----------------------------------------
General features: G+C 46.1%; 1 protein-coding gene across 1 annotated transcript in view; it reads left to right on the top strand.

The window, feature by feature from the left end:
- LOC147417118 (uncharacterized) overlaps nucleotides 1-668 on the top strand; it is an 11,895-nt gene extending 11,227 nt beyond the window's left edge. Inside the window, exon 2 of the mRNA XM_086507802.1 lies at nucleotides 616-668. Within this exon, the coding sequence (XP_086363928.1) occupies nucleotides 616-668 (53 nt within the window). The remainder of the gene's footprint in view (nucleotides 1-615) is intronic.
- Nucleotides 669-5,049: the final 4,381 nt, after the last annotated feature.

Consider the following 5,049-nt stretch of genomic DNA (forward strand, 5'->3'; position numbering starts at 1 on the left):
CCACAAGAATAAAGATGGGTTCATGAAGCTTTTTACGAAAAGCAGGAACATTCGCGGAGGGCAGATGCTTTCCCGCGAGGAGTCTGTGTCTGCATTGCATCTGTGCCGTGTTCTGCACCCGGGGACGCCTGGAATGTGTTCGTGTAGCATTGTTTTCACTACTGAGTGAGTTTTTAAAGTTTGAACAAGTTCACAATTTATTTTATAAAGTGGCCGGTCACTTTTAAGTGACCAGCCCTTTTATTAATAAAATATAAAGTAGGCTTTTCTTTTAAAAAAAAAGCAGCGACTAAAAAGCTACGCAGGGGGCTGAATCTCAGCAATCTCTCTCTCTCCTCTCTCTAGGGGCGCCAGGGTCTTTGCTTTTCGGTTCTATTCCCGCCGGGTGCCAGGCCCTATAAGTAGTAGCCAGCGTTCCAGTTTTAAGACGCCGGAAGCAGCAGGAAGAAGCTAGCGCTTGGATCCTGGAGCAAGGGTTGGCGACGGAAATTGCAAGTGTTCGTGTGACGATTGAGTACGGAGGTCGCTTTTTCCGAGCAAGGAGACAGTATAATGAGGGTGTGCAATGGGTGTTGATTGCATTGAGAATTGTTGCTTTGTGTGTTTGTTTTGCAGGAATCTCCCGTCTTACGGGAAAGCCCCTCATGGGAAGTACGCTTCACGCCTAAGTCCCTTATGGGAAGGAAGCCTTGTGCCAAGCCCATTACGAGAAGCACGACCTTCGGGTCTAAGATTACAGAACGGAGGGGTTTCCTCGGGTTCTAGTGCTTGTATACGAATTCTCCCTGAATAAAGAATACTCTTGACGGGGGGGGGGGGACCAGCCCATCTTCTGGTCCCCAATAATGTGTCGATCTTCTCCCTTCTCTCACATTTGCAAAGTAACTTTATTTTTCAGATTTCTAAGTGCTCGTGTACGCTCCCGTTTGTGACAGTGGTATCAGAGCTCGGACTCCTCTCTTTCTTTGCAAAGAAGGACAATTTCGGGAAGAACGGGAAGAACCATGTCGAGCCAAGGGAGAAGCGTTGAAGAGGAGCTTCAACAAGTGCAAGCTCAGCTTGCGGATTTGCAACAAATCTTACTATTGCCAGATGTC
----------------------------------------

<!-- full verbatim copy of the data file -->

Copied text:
General features: G+C 46.1%; 1 protein-coding gene across 1 annotated transcript in view; it reads left to right on the top strand.

The window, feature by feature from the left end:
- LOC147417118 (uncharacterized) overlaps nucleotides 1-668 on the top strand; it is an 11,895-nt gene extending 11,227 nt beyond the window's left edge. Inside the window, exon 2 of the mRNA XM_086507802.1 lies at nucleotides 616-668. Within this exon, the coding sequence (XP_086363928.1) occupies nucleotides 616-668 (53 nt within the window). The remainder of the gene's footprint in view (nucleotides 1-615) is intronic.
- Nucleotides 669-5,049: the final 4,381 nt, after the last annotated feature.

Consider the following 5,049-nt stretch of genomic DNA (forward strand, 5'->3'; position numbering starts at 1 on the left):
CCACAAGAATAAAGATGGGTTCATGAAGCTTTTTACGAAAAGCAGGAACATTCGCGGAGGGCAGATGCTTTCCCGCGAGGAGTCTGTGTCTGCATTGCATCTGTGCCGTGTTCTGCACCCGGGGACGCCTGGAATGTGTTCGTGTAGCATTGTTTTCACTACTGAGTGAGTTTTTAAAGTTTGAACAAGTTCACAATTTATTTTATAAAGTGGCCGGTCACTTTTAAGTGACCAGCCCTTTTATTAATAAAATATAAAGTAGGCTTTTCTTTTAAAAAAAAAGCAGCGACTAAAAAGCTACGCAGGGGGCTGAATCTCAGCAATCTCTCTCTCTCCTCTCTCTAGGGGCGCCAGGGTCTTTGCTTTTCGGTTCTATTCCCGCCGGGTGCCAGGCCCTATAAGTAGTAGCCAGCGTTCCAGTTTTAAGACGCCGGAAGCAGCAGGAAGAAGCTAGCGCTTGGATCCTGGAGCAAGGGTTGGCGACGGAAATTGCAAGTGTTCGTGTGACGATTGAGTACGGAGGTCGCTTTTTCCGAGCAAGGAGACAGTATAATGAGGGTGTGCAATGGGTGTTGATTGCATTGAGAATTGTTGCTTTGTGTGTTTGTTTTGCAGGAATCTCCCGTCTTACGGGAAAGCCCCTCATGGGAAGTACGCTTCACGCCTAAGTCCCTTATGGGAAGGAAGCCTTGTGCCAAGCCCATTACGAGAAGCACGACCTTCGGGTCTAAGATTACAGAACGGAGGGGTTTCCTCGGGTTCTAGTGCTTGTATACGAATTCTCCCTGAATAAAGAATACTCTTGACGGGGGGGGGGGGACCAGCCCATCTTCTGGTCCCCAATAATGTGTCGATCTTCTCCCTTCTCTCACATTTGCAAAGTAACTTTATTTTTCAGATTTCTAAGTGCTCGTGTACGCTCCCGTTTGTGACAGTGGTATCAGAGCTCGGACTCCTCTCTTTCTTTGCAAAGAAGGACAATTTCGGGAAGAACGGGAAGAACCATGTCGAGCCAAGGGAGAAGCGTTGAAGAGGAGCTTCAACAAGTGCAAGCTCAGCTTGCGGATTTGCAACAAATCTTACTATTGCCAGATGTC